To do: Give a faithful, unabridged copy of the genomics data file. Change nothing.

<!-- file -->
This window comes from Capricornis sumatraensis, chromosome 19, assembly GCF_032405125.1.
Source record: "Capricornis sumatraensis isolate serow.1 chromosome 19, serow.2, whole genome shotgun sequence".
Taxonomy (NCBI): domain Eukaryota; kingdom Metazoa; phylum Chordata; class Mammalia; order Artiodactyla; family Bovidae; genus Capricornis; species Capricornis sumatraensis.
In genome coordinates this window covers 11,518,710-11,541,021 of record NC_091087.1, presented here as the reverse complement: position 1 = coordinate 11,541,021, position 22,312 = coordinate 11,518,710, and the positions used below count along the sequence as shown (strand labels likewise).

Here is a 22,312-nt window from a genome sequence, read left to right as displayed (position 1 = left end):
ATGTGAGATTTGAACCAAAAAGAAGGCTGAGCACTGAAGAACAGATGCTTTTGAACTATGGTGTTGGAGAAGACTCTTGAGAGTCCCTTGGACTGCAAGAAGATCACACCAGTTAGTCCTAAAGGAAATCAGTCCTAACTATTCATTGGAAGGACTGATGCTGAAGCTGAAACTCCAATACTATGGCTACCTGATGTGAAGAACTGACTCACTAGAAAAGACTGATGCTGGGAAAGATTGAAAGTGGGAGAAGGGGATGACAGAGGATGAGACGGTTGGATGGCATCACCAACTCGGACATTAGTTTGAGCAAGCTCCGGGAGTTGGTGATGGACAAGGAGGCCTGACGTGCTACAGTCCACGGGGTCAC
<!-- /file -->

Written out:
This window comes from Capricornis sumatraensis, chromosome 19, assembly GCF_032405125.1.
Source record: "Capricornis sumatraensis isolate serow.1 chromosome 19, serow.2, whole genome shotgun sequence".
Taxonomy (NCBI): domain Eukaryota; kingdom Metazoa; phylum Chordata; class Mammalia; order Artiodactyla; family Bovidae; genus Capricornis; species Capricornis sumatraensis.
In genome coordinates this window covers 11,518,710-11,541,021 of record NC_091087.1, presented here as the reverse complement: position 1 = coordinate 11,541,021, position 22,312 = coordinate 11,518,710, and the positions used below count along the sequence as shown (strand labels likewise).

Here is a 22,312-nt window from a genome sequence, read left to right as displayed (position 1 = left end):
ATGTGAGATTTGAACCAAAAAGAAGGCTGAGCACTGAAGAACAGATGCTTTTGAACTATGGTGTTGGAGAAGACTCTTGAGAGTCCCTTGGACTGCAAGAAGATCACACCAGTTAGTCCTAAAGGAAATCAGTCCTAACTATTCATTGGAAGGACTGATGCTGAAGCTGAAACTCCAATACTATGGCTACCTGATGTGAAGAACTGACTCACTAGAAAAGACTGATGCTGGGAAAGATTGAAAGTGGGAGAAGGGGATGACAGAGGATGAGACGGTTGGATGGCATCACCAACTCGGACATTAGTTTGAGCAAGCTCCGGGAGTTGGTGATGGACAAGGAGGCCTGACGTGCTACAGTCCACGGGGTCAC